6. I see your point, however, we could control our own schedule as we control who we work with and control when we work. Yes, the surgeon has their own schedule but I personally could control if I work with them on specific days/time. I can't argue the "supplying the tools" part. I assume this would include things such as closure material (suture, needle driver etc.) and retractors among others. That's the challenge. I'm curious, does anyone know if creating an LLC would allow us to avoid these restrictions? There has to be a way... again, I know of several first assist businesses (owned by RNFA's) that function... unless they haven't been audited yet..
  7. Does this still apply for surgical assist fees? Is there a difference between the clinical vs the surgical side of contract work and billing? I know of several groups that have created a contract first assist business... but mostly made up of RNFAs.
  8. Curious.. was a gram stain performed? (I assume it was). That can dramatically change how you treat with abx and can somewhat help clear the mud. Hopefully C&S was done as well... final result would be in by now. Any updates? I wouldn't say the cell count itself is impressive for infection but those PMN's are freakin high. At 91% PMN's you have to assume infectious. Maybe contamination... but the patient presents infected. I get fluid reads as "cloudy" that aren't infectious. Could be cloudy because of debris, inflammatory conditions (outside of infection) etc. That said, you would think if this guys knee has been infected there would be frank purulence which is obvious. edit: read again, looks like you mentioned no organisms seen.. assuming thats from the gram stain.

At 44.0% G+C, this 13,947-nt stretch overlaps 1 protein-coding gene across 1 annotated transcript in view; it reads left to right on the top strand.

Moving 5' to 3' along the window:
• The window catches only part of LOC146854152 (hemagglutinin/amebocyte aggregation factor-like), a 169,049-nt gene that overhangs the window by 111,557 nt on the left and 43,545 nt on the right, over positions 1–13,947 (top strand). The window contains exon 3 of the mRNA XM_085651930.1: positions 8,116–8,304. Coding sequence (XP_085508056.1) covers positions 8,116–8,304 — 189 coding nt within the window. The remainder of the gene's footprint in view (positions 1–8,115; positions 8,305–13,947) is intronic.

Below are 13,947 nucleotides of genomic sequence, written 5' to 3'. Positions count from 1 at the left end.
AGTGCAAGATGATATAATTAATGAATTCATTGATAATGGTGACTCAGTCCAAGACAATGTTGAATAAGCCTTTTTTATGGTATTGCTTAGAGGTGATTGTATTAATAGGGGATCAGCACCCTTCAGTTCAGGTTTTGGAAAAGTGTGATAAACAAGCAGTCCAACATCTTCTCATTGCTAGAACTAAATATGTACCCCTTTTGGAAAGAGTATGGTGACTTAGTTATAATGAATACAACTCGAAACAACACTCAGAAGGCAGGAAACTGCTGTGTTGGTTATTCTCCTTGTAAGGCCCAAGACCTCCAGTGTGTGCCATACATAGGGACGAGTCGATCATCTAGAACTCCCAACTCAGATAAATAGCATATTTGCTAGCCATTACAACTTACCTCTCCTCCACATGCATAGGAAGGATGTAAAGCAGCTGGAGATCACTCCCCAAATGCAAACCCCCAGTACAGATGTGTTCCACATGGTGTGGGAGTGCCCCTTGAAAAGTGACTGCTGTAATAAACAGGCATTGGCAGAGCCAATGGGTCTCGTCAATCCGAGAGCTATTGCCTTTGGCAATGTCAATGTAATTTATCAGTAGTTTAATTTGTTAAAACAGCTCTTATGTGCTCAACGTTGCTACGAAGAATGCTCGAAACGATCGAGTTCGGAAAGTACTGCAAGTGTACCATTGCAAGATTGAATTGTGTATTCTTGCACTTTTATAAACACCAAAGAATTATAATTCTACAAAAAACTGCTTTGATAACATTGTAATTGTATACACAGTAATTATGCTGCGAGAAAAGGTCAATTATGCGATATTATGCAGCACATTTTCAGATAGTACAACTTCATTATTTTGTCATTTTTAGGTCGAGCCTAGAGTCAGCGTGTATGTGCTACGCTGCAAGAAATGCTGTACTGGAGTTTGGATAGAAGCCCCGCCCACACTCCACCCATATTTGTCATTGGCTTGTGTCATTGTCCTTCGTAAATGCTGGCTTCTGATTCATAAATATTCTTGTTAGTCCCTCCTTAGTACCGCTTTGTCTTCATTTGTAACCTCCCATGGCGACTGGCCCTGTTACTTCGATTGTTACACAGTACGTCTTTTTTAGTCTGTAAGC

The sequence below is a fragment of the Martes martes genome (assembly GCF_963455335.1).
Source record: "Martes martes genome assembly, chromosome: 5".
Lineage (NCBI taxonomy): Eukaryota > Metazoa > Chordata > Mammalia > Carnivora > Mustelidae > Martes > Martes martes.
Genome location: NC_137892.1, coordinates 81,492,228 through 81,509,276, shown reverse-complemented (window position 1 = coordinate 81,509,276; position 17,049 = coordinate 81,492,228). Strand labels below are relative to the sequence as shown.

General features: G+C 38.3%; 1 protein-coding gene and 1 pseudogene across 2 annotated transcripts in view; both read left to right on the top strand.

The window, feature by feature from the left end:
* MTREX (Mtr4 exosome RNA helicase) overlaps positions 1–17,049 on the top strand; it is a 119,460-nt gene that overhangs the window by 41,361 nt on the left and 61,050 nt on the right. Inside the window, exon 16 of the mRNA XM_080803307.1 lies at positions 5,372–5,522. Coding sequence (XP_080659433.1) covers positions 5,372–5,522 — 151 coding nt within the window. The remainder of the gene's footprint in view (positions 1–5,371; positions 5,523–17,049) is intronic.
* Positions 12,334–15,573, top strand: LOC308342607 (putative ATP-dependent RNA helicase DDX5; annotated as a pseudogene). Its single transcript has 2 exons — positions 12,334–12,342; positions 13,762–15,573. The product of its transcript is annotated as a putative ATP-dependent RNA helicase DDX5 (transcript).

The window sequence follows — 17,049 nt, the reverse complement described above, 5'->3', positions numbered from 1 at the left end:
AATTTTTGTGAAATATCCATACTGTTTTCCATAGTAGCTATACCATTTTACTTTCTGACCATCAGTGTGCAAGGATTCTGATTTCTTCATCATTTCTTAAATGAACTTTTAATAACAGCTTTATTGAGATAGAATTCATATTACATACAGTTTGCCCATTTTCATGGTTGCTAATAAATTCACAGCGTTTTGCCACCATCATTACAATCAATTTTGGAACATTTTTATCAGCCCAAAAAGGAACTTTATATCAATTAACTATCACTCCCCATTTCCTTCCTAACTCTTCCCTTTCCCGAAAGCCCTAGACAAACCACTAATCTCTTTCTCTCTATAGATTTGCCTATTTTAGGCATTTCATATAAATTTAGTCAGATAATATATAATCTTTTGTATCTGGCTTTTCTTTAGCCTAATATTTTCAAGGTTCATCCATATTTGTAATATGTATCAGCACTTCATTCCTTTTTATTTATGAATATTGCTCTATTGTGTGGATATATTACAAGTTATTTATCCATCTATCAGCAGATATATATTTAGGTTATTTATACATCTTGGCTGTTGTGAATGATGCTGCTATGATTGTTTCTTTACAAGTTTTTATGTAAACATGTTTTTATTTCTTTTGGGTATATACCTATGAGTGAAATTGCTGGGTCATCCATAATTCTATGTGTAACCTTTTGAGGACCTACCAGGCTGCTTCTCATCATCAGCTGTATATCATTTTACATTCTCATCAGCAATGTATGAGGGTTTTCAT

9. Completely anecdotal but we have seen/treated 2 Achilles tendon ruptures in the last year in our Ortho practice that we repaired in otherwise healthy young (30-40 y/o) males with a recent history of fluoroquinolone use. One was from playing basketball and another was from a direct injury to the Achilles. Can’t say forsure it was from the quinolone but likely was a contributor. We have treated a handful of patient with Achilles tendinitis, cuff tendinitis, epicondylitis with recent quinolone use as well. Our standard practice is advising the patient to avoid ballistic activities for a period of time (dependent on initiation of quinolone and symptom onset). Agree with above that the risks should be layed out clearly and ballistic activities should be avoided. Obviously try an alternative abx if possible. In my opinion if the patient needs it then they need it but should understand the risks and how to avoid injury.